The Political Samaritan

How Power Hijacked a Parable

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Nick Spencer
  • New York, NY: 
    Bloomsbury Academic
    , January
     208 pages.
     For other formats: Link to Publisher's Website.


The use of Christian Scripture in political discussions, for Americans, is hardly a new phenomenon or an uncommon one. But as Nick Spencer explains, the use of scriptural metaphors in public life, for the British, is one which has a less well-known history, particularly in recent years. As religious participation in Britain continues to decline, scriptural metaphors continue to live on in public discourse, put to work in increasingly novel ways. In this new work, Spencer looks at the usages of one of the New Testament’s more well-known parables—the “Good Samaritan”—in an effort to ascertain how it has been used for various political purposes. 

The scope of the study—recent British politics—provides a circumspect lens for his analysis. After a brief foray into 19th century usages of the Good Samaritan—the parable of Jesus from Luke 10:25-37—Spencer turns to the ways in which this parable has been used in public policy debates from the days of Margaret Thatcher to the present. Spencer identifies a spectrum of references to the parable, which has been rhetorically used to justify everything from intervention in banking crises to refugee aid to governmental tax cuts. In each instance, the story of the Samaritan becomes a cipher for how to aid one’s neighbor, with the assumptions of how this is best accomplished smuggled into the interpretative task. After laying out the various recent interpretations, Spencer devotes time to exegeting the parable itself, and then finally compares the various political usages of the parable to what is present in the scriptural text.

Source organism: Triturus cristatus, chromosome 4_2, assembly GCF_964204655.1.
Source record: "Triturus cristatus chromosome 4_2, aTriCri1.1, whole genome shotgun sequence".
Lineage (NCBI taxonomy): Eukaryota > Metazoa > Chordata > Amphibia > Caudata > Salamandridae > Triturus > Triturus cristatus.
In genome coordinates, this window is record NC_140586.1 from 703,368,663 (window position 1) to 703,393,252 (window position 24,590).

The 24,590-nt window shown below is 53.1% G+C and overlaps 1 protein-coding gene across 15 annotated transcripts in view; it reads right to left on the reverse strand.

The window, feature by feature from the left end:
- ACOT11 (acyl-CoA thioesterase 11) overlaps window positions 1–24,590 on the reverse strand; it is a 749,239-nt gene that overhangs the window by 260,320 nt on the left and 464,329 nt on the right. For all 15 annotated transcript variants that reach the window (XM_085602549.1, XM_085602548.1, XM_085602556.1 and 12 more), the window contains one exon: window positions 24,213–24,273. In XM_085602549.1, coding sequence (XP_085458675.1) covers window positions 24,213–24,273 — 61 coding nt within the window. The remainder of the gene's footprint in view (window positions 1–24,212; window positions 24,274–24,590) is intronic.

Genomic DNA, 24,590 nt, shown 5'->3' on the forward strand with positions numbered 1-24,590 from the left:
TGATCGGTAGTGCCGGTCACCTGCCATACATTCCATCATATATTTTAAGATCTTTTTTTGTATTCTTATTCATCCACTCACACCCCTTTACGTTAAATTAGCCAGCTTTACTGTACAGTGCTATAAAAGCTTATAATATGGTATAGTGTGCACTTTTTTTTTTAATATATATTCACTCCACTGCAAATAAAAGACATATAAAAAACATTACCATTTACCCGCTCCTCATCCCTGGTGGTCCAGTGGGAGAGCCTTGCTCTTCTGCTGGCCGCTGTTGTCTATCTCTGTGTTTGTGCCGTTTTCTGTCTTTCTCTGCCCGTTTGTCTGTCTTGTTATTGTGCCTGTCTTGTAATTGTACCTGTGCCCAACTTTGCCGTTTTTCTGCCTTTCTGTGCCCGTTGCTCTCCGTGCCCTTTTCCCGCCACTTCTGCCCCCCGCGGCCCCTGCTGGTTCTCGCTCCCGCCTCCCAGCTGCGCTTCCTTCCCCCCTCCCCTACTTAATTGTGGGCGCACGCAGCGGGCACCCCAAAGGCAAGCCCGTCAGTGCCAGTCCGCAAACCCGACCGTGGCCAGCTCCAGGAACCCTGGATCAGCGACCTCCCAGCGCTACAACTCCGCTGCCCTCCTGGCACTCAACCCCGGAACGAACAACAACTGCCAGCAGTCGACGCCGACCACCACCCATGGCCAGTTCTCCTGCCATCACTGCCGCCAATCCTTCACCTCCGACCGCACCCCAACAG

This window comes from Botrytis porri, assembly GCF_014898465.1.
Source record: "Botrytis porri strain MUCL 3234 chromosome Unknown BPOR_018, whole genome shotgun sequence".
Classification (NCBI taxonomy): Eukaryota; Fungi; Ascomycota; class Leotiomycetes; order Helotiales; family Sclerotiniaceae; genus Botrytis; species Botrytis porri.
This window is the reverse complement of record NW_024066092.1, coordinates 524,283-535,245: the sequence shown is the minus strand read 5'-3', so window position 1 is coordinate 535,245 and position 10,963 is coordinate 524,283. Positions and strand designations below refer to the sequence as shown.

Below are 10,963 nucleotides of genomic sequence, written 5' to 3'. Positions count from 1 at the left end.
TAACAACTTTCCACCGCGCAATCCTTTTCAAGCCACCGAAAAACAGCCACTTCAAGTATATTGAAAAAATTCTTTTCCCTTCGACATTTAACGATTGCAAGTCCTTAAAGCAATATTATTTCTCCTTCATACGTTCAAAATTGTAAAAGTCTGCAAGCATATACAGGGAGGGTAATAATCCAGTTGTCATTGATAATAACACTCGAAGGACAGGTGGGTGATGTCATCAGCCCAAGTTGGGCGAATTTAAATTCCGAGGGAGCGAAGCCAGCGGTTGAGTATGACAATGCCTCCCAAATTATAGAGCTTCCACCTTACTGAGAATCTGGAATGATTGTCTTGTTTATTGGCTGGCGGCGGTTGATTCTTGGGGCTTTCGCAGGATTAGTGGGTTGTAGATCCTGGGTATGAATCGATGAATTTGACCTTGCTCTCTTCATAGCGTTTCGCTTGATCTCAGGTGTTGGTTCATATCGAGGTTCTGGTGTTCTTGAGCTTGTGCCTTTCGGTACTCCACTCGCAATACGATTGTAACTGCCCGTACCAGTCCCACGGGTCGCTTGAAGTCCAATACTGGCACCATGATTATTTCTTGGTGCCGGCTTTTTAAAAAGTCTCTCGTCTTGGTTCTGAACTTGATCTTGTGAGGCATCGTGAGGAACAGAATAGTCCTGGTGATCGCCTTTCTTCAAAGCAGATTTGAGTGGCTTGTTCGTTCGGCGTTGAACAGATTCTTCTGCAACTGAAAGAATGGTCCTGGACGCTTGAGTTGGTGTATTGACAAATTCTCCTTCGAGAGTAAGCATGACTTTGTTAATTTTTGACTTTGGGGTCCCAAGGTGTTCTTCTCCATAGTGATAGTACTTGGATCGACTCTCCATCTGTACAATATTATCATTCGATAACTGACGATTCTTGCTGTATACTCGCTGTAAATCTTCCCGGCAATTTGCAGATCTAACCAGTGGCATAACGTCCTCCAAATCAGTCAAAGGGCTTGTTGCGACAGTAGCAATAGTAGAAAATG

Spencer’s analysis of the usages is charitable, and he finds benefit in each of the divergent readings, though some cohere more directly to the intent of the parable than others. Spencer does not himself tip his hand toward one reading over another, in the end seeing the proliferation of the parable as evidence that—despite the decline of public participation in religion—Christian imagery still has a profitable place in public discourse. 

As a descriptive work, Spencer’s book is illuminating. His juxtaposition of British usages by Margaret Thatcher, Tony Blair, and Jeremy Corbyn provides an intriguing display of how scripture takes on a life of its own in public life. But the book is making a theological argument as well: that the plurality of use is due in no small part to the nature of parables. After recounting the plurality of public uses, Spencer shows the multiple layers and dimensions in the parable itself: religious, political, ethnic, and historical. It is for this reason that some readings of the parable, such as Margaret Thatcher’s, find room at the interpretative table: the parable itself has a lot of interpretative room. 

As an interpretative work, the book succeeds less, for—despite the provocative subtitle—Spencer renders little to no condemnation on any of the interpretations. Ultimately, none of the political usages captures the fullness of the parable’s power in Spencer’s evaluation: all of the usages are in service to a limited political platform. For Spencer, this proliferation of the parable is not only part of how political rhetoric functions, but is also a reason for hoping that Britain is not yet post-Christian. For if the Samaritan limps along in the political rhetoric of Parliament, there is reason to suspect that the Christian faith might still have a place to stand in public discourse and policy. Whether or not religious engagement requiressuch halting usage amongst political leaders is a different question for a different book. 

About the Reviewer(s): 

Myles Werntz is Assistant Professor of Christian Ethics at Hardin-Simmons University.

Date of Review: 
September 17, 2018
About the Author(s)/Editor(s)/Translator(s): 

Nick Spencer is Research Director at Theos, the public theology thinktank. He writes and speaks on religion, politics and society and is the authorof several books on the subjects, most recently Freedom and Order: History, Politics and the English Bible and Darwin and God.


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